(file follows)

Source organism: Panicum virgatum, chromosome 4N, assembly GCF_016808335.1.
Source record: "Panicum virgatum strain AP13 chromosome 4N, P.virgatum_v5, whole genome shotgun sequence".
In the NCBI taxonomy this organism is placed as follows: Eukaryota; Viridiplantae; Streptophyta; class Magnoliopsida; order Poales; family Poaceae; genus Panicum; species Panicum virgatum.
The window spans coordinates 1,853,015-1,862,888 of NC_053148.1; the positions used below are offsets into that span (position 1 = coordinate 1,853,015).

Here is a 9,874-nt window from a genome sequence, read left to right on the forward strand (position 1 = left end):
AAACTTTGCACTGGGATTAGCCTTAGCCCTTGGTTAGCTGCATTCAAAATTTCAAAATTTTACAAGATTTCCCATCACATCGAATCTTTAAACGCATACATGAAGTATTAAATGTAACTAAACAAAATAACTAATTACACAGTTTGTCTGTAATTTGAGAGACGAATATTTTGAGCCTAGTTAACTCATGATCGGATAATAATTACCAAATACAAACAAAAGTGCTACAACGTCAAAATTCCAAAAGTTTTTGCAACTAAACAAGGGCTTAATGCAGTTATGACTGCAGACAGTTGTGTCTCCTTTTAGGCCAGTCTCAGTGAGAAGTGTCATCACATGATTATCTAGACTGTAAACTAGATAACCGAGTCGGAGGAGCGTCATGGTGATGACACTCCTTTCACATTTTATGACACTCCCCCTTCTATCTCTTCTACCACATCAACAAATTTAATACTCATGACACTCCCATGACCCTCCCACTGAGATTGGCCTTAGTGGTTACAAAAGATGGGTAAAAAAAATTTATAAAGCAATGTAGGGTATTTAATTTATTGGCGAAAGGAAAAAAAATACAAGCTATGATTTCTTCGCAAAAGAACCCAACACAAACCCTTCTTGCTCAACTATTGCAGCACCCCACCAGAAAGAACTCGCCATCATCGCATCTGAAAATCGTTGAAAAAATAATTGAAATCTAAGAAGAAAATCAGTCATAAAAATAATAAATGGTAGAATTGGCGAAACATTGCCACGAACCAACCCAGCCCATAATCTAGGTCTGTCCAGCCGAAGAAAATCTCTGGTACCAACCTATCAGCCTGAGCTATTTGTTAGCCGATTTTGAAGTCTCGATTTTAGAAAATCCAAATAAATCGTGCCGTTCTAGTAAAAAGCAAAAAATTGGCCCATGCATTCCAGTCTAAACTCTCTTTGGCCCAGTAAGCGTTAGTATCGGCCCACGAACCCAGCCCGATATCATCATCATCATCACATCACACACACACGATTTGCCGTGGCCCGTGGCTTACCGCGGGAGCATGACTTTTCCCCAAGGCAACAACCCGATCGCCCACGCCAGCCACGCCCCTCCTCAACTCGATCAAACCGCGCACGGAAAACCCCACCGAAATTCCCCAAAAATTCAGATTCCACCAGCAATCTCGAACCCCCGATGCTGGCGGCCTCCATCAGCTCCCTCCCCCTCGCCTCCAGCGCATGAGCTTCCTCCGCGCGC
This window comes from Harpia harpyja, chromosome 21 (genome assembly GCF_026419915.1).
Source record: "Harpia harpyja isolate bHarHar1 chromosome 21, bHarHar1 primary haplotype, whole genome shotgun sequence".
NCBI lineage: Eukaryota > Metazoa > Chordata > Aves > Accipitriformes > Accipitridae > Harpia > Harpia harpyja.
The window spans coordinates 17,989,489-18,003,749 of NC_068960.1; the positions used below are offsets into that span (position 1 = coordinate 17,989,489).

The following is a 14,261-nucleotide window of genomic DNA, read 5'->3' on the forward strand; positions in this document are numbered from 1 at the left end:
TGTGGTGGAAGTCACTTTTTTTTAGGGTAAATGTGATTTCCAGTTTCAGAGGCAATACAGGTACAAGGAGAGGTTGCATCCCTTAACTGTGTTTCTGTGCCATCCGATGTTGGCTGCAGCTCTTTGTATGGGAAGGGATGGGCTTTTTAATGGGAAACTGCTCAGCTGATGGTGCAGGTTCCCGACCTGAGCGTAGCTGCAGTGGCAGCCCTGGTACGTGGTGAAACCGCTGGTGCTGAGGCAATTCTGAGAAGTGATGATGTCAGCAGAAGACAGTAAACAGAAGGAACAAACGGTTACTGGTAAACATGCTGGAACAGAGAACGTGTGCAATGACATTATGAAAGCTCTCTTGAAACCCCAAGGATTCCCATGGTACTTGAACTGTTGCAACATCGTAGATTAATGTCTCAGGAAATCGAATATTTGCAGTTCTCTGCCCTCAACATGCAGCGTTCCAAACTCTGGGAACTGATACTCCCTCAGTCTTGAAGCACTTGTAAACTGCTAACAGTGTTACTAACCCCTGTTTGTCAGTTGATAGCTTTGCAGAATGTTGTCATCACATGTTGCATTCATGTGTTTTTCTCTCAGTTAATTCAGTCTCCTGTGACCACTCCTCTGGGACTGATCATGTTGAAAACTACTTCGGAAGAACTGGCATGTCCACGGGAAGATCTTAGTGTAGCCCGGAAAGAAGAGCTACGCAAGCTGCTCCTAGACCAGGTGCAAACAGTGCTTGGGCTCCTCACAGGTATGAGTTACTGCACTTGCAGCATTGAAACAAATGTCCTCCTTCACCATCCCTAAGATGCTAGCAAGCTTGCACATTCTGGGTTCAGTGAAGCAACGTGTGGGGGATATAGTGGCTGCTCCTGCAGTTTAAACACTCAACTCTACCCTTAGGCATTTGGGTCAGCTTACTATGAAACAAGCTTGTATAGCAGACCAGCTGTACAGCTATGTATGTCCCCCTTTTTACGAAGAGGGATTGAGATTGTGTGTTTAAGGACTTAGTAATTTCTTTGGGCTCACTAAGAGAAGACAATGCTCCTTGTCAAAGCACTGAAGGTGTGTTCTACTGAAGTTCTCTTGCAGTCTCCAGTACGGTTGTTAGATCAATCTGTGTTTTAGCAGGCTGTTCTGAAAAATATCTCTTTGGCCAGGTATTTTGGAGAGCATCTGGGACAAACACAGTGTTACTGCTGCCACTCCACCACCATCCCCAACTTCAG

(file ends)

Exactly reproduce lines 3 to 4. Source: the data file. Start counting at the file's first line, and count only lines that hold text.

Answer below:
In the NCBI taxonomy this organism is placed as follows: Eukaryota; Viridiplantae; Streptophyta; class Magnoliopsida; order Poales; family Poaceae; genus Panicum; species Panicum virgatum.
The window spans coordinates 1,853,015-1,862,888 of NC_053148.1; the positions used below are offsets into that span (position 1 = coordinate 1,853,015).